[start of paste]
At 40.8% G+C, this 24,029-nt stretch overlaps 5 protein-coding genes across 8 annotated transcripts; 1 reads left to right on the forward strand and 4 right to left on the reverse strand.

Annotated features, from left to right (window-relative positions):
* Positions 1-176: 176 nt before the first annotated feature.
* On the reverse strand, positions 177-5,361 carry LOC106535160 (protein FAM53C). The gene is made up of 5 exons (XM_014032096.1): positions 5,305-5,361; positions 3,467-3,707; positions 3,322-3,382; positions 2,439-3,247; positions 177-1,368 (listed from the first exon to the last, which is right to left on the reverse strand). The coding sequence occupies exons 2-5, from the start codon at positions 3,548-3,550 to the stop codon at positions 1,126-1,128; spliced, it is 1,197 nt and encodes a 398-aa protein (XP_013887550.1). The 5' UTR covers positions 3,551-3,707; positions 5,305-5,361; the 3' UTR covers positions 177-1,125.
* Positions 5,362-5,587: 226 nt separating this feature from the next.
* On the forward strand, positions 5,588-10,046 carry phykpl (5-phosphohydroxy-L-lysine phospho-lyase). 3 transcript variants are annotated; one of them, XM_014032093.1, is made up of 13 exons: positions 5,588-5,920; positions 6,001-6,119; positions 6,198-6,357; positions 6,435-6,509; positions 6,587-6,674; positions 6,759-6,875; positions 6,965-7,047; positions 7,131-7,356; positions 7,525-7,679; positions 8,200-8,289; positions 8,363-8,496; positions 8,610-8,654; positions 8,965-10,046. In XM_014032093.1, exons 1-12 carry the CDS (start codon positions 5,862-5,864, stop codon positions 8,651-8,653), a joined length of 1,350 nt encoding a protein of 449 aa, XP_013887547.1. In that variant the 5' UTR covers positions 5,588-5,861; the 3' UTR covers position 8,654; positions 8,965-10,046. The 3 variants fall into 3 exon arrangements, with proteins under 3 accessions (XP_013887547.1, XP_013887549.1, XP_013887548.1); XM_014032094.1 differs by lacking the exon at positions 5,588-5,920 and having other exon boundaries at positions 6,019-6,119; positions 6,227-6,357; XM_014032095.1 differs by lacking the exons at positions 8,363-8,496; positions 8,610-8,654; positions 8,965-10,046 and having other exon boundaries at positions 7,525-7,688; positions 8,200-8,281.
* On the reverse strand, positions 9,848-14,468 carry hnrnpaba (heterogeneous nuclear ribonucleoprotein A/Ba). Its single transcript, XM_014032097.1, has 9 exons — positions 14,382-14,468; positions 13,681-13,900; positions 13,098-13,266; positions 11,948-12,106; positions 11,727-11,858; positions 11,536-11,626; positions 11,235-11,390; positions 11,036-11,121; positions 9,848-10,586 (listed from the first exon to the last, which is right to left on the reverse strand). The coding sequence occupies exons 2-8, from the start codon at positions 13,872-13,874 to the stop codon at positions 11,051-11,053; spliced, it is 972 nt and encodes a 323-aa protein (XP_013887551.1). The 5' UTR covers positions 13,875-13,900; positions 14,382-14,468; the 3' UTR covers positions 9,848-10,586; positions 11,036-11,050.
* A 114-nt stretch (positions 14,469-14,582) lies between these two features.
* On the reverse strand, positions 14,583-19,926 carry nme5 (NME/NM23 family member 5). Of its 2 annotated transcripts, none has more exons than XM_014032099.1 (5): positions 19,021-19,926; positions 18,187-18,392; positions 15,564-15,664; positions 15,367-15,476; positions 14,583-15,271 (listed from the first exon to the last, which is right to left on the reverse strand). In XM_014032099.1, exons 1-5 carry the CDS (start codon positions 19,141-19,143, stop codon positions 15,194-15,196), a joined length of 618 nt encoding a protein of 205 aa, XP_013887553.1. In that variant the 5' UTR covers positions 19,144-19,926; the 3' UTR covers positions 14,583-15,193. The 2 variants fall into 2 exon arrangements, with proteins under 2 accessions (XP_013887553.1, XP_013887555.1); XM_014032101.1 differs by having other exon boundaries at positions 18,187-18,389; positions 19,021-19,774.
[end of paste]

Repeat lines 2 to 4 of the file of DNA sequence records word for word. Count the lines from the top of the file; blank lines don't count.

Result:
Annotated features, from left to right (window-relative positions):
* Positions 1-176: 176 nt before the first annotated feature.
* On the reverse strand, positions 177-5,361 carry LOC106535160 (protein FAM53C). The gene is made up of 5 exons (XM_014032096.1): positions 5,305-5,361; positions 3,467-3,707; positions 3,322-3,382; positions 2,439-3,247; positions 177-1,368 (listed from the first exon to the last, which is right to left on the reverse strand). The coding sequence occupies exons 2-5, from the start codon at positions 3,548-3,550 to the stop codon at positions 1,126-1,128; spliced, it is 1,197 nt and encodes a 398-aa protein (XP_013887550.1). The 5' UTR covers positions 3,551-3,707; positions 5,305-5,361; the 3' UTR covers positions 177-1,125.